Articles Posted in Delaware Supreme Court

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Ron Flowers and his co-defendant, Tariq Mariney, were indicted on charges of Drug Dealing, Aggravated Possession of Cocaine, Possession of a Firearm During the Commission of a Felony (“PFDCF”), Carrying a Concealed Deadly Weapon (“CCDW”), two counts each of Possession of a Firearm By a Person Prohibited (“PFBPP”) and Possession or Control of Ammunition By a Person Prohibited (“PABPP”), Receiving a Stolen Firearm, and Conspiracy Second Degree. Flowers moved to suppress evidence before trial, but in a bench ruling, the Superior Court denied his motion. A jury ultimately convicted Flowers of two counts of PFBPP as well as the CCDW charge, for which Flowers was sentenced to five years of incarceration followed by descending levels of supervision. On appeal, Flowers argued the Superior Court abused its discretion in denying his motion to suppress. Finding no reversible error nor abuse of discretion, the Delaware Supreme Court affirmed Flowers' conviction. View "Flowers v. Delaware" on Justia Law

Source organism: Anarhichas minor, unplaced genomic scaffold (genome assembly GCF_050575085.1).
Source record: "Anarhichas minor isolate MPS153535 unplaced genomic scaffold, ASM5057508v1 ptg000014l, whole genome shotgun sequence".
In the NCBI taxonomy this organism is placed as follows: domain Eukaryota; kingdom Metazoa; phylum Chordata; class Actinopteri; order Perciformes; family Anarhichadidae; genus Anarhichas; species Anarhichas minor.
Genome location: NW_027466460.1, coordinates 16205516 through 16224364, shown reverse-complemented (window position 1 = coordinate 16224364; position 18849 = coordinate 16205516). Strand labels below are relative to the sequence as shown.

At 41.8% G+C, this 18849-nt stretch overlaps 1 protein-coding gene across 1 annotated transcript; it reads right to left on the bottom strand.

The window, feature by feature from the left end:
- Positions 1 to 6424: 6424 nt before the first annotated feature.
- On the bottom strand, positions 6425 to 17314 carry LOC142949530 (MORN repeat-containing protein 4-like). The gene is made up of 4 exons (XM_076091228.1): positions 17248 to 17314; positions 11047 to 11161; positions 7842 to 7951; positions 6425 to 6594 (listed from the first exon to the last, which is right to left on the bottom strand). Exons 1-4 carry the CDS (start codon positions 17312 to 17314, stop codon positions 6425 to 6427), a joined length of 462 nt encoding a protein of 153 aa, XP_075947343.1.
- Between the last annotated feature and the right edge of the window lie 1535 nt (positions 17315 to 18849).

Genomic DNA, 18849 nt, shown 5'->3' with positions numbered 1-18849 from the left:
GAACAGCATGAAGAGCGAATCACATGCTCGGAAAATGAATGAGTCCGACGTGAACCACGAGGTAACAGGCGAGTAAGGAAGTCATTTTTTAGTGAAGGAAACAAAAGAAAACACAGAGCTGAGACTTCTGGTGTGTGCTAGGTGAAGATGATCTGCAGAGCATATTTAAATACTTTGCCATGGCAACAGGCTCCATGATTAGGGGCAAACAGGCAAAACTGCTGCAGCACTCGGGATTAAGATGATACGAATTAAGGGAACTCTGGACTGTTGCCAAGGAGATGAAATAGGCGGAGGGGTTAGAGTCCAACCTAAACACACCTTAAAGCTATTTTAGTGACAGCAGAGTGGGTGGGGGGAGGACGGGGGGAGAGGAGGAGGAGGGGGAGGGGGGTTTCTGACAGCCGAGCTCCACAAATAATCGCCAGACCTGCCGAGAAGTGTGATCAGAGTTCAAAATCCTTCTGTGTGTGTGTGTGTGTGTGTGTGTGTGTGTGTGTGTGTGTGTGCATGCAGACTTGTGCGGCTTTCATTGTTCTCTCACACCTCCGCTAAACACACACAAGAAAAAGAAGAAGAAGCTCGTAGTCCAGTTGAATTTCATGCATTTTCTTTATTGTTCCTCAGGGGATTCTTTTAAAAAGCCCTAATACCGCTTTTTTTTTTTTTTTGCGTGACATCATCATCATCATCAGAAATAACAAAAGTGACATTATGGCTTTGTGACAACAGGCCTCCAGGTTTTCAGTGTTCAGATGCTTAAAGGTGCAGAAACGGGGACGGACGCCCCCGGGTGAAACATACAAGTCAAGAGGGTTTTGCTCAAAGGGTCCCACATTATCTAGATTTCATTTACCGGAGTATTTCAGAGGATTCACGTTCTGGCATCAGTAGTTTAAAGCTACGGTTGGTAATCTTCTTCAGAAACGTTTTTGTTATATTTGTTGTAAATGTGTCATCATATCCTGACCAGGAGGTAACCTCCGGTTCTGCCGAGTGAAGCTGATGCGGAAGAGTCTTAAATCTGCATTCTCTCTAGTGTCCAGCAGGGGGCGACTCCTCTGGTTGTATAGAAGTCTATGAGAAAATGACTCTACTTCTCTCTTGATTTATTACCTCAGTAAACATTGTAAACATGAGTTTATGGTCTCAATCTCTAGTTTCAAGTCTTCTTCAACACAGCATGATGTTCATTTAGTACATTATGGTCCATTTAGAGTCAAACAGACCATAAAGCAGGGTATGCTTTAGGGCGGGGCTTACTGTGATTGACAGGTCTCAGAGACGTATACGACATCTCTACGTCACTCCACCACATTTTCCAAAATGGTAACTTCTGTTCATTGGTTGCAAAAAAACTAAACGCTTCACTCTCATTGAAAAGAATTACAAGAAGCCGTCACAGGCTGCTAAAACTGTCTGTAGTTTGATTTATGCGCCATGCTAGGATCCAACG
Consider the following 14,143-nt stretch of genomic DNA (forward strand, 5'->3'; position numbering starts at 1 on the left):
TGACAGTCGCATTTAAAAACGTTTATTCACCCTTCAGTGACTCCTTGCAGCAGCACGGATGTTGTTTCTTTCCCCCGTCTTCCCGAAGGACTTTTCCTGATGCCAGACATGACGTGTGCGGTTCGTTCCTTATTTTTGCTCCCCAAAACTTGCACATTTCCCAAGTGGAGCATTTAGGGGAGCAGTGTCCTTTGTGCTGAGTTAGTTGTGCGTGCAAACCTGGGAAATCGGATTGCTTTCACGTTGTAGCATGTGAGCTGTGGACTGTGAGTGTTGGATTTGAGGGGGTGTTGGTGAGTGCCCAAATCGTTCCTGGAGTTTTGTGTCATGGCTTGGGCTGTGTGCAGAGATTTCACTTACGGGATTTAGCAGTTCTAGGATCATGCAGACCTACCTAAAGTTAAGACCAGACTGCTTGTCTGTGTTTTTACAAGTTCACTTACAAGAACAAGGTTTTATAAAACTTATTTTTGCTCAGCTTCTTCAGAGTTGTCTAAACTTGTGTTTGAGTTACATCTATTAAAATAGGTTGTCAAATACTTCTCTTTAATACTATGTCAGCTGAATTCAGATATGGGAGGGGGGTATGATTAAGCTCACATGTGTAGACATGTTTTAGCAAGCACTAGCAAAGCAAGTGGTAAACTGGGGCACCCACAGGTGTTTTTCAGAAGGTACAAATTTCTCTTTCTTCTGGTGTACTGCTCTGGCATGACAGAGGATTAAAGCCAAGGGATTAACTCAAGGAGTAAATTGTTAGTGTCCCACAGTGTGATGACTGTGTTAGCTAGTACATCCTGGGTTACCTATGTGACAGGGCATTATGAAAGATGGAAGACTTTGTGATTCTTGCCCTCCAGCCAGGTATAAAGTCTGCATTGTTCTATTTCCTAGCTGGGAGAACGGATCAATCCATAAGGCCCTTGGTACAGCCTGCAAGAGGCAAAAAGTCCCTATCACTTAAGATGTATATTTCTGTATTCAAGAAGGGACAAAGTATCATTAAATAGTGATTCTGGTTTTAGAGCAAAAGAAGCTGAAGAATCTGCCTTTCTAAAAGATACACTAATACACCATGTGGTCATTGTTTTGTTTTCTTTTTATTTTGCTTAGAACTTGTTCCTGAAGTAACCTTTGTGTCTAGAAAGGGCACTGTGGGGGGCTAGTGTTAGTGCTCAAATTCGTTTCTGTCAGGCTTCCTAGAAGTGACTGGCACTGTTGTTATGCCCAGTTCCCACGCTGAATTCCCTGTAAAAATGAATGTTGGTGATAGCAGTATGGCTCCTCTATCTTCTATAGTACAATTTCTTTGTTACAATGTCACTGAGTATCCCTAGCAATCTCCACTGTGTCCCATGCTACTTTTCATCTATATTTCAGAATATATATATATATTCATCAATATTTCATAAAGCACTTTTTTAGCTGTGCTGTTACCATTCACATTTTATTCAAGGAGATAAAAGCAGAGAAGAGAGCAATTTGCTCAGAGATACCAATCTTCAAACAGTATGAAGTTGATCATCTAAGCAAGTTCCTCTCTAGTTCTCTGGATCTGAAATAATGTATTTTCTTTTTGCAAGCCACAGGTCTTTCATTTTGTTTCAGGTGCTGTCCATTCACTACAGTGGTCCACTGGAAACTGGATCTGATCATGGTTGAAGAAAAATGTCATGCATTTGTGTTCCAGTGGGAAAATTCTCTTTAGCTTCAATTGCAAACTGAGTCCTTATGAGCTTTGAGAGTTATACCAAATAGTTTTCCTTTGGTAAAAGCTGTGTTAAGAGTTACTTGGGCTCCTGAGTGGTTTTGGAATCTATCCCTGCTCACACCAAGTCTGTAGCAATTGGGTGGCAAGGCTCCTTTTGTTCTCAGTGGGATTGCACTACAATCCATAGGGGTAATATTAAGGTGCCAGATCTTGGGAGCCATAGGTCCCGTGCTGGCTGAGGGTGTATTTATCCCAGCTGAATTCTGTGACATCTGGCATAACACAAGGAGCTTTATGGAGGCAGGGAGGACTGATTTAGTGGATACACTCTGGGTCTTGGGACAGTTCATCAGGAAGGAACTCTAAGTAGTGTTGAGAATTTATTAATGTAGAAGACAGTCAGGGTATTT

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Alan Fowler was present during two melees at which gun shots were fired, and bystanders were shot. Fowler was convicted on multiple crimes arising from the shootings. After Fowler’s trial and direct appeal were over, it emerged during post-conviction proceedings that the State had failed to provide "Jencks" statements to the defense of four of its key witnesses. In ruling on his post-conviction petition, the Superior Court held that the State had proved the error was harmless, largely based on the testimony of the State’s ballistics expert, Carl Rone, who said that the same gun was used in both incidents. When this case was on appeal, evidence emerged that the expert, who was not properly certified in the relevant area of firearms identification as of trial, was being charged by the State with Theft by False Pretense over $1,500 and Falsifying Business Records to Make or Cause False Entry for “providing false [Delaware State Police] activity sheets and receiving compensation from [Delaware State Police] for work that was not performed.” The State asked the Delaware Supreme Court to excuse the serious issues with its expert’s credibility in the Fowler case because of the compelling nature of testimony by witnesses, several of whose Jencks statements were not timely disclosed. The Supreme Court found that when the reliability of both strains of the key evidence the State used to prove Fowler was the shooter has been called into question, Rule 61 required setting aside the conviction. But rather than impose upon the Superior Court the burdensome step of conducting an evidentiary hearing under Rule 61 in these unusual circumstances, the Supreme Court vacated Fowler’s conviction and remanded for a new trial. View "Fowler v. Delaware" on Justia Law